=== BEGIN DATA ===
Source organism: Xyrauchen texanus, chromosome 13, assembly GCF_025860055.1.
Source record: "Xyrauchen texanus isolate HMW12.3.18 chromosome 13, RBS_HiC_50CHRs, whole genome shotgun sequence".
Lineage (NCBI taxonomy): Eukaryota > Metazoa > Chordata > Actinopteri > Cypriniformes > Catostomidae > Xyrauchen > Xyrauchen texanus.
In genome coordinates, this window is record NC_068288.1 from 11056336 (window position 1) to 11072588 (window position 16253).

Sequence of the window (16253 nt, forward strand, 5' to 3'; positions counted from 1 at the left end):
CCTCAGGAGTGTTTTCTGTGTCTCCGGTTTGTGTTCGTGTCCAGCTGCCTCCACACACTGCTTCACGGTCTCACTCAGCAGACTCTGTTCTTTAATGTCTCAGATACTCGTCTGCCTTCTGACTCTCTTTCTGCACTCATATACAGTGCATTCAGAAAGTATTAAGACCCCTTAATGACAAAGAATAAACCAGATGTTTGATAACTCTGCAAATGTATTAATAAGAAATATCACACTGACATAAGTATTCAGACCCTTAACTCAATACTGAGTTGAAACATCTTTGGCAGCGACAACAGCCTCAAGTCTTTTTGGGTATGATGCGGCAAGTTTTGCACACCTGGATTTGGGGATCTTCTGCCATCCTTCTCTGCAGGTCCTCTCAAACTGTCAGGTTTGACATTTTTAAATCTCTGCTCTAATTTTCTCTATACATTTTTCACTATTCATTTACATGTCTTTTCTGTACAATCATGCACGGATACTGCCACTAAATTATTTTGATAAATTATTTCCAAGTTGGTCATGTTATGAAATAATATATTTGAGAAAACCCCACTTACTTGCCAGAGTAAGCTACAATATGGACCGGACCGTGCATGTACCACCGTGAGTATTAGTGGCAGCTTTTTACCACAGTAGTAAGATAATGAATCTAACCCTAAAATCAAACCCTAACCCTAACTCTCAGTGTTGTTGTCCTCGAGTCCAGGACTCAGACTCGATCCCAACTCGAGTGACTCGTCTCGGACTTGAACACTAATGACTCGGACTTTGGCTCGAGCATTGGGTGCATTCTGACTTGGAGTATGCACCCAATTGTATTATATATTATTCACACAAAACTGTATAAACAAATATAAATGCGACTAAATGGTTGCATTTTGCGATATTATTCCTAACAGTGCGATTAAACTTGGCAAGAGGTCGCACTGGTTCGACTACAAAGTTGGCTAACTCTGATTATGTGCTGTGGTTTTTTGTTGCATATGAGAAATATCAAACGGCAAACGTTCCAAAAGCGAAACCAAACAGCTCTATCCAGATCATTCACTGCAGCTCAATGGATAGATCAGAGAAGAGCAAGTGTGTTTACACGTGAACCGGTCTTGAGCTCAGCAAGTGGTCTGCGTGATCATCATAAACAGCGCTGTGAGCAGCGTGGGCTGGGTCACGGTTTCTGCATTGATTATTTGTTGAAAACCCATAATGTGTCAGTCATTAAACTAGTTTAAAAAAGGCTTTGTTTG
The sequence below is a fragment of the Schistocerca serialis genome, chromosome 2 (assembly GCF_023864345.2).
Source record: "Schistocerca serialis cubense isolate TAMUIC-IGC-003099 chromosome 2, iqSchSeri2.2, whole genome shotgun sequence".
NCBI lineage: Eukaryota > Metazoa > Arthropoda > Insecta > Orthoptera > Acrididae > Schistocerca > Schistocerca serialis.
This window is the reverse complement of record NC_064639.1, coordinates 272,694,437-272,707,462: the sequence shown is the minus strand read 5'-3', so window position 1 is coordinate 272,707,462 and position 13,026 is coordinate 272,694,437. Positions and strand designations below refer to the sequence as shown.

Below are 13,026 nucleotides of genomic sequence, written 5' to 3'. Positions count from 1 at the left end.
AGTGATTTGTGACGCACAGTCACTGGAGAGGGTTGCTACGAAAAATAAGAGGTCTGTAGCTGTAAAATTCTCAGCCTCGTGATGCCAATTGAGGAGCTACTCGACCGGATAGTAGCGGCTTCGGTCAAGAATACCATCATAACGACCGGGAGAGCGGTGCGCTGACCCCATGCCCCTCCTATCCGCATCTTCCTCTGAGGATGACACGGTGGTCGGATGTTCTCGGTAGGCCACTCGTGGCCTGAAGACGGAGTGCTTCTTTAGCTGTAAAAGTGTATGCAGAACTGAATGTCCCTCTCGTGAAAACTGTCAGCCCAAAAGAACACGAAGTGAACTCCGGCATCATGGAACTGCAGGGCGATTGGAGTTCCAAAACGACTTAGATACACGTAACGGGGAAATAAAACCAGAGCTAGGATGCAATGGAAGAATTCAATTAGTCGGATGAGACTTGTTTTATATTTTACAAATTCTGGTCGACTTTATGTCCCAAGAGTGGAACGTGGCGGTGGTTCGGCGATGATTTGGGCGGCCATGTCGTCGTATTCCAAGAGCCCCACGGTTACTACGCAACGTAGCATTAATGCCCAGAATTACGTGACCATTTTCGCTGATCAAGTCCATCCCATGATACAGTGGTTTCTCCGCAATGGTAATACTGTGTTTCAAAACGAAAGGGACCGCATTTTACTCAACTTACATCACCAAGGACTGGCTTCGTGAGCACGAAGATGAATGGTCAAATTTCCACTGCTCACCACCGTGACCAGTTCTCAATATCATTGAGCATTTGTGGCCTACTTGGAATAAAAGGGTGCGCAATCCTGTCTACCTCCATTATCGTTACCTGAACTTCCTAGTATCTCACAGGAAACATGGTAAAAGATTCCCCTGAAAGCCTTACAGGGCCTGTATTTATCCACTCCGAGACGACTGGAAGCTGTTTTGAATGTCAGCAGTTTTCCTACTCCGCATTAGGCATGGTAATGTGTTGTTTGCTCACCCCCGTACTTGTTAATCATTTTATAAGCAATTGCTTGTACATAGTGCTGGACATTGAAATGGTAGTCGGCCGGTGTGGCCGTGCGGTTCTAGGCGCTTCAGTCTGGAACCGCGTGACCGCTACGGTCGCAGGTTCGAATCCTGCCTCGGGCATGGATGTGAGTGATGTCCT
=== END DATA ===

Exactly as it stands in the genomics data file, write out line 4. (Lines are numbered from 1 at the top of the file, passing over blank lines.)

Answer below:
In genome coordinates, this window is record NC_068288.1 from 11056336 (window position 1) to 11072588 (window position 16253).